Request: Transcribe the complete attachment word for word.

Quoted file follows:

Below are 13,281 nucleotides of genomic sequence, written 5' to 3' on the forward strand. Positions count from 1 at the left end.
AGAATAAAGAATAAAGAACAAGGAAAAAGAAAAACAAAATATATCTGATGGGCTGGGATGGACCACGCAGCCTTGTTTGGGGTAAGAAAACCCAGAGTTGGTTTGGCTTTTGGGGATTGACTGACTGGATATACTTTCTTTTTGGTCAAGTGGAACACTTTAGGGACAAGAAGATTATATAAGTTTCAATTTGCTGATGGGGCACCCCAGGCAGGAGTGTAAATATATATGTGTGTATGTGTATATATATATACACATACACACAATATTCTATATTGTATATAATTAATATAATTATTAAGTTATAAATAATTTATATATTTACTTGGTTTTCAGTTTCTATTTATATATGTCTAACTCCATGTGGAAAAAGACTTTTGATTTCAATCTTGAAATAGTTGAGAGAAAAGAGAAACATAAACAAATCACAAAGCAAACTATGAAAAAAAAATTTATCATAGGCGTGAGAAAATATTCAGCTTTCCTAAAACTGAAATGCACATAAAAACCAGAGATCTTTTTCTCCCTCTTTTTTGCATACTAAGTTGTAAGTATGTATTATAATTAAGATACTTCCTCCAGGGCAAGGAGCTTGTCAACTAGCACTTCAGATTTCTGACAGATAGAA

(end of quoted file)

Below are 13,281 nucleotides of genomic sequence, written 5' to 3' on the forward strand. Positions count from 1 at the left end.
AGAATAAAGAATAAAGAACAAGGAAAAAGAAAAACAAAATATATCTGATGGGCTGGGATGGACCACGCAGCCTTGTTTGGGGTAAGAAAACCCAGAGTTGGTTTGGCTTTTGGGGATTGACTGACTGGATATACTTTCTTTTTGGTCAAGTGGAACACTTTAGGGACAAGAAGATTATATAAGTTTCAATTTGCTGATGGGGCACCCCAGGCAGGAGTGTAAATATATATGTGTGTATGTGTATATATATATACACATACACACAATATTCTATATTGTATATAATTAATATAATTATTAAGTTATAAATAATTTATATATTTACTTGGTTTTCAGTTTCTATTTATATATGTCTAACTCCATGTGGAAAAAGACTTTTGATTTCAATCTTGAAATAGTTGAGAGAAAAGAGAAACATAAACAAATCACAAAGCAAACTATGAAAAAAAAATTTATCATAGGCGTGAGAAAATATTCAGCTTTCCTAAAACTGAAATGCACATAAAAACCAGAGATCTTTTTCTCCCTCTTTTTTGCATACTAAGTTGTAAGTATGTATTATAATTAAGATACTTCCTCCAGGGCAAGGAGCTTGTCAACTAGCACTTCAGATTTCTGACAGATAGAA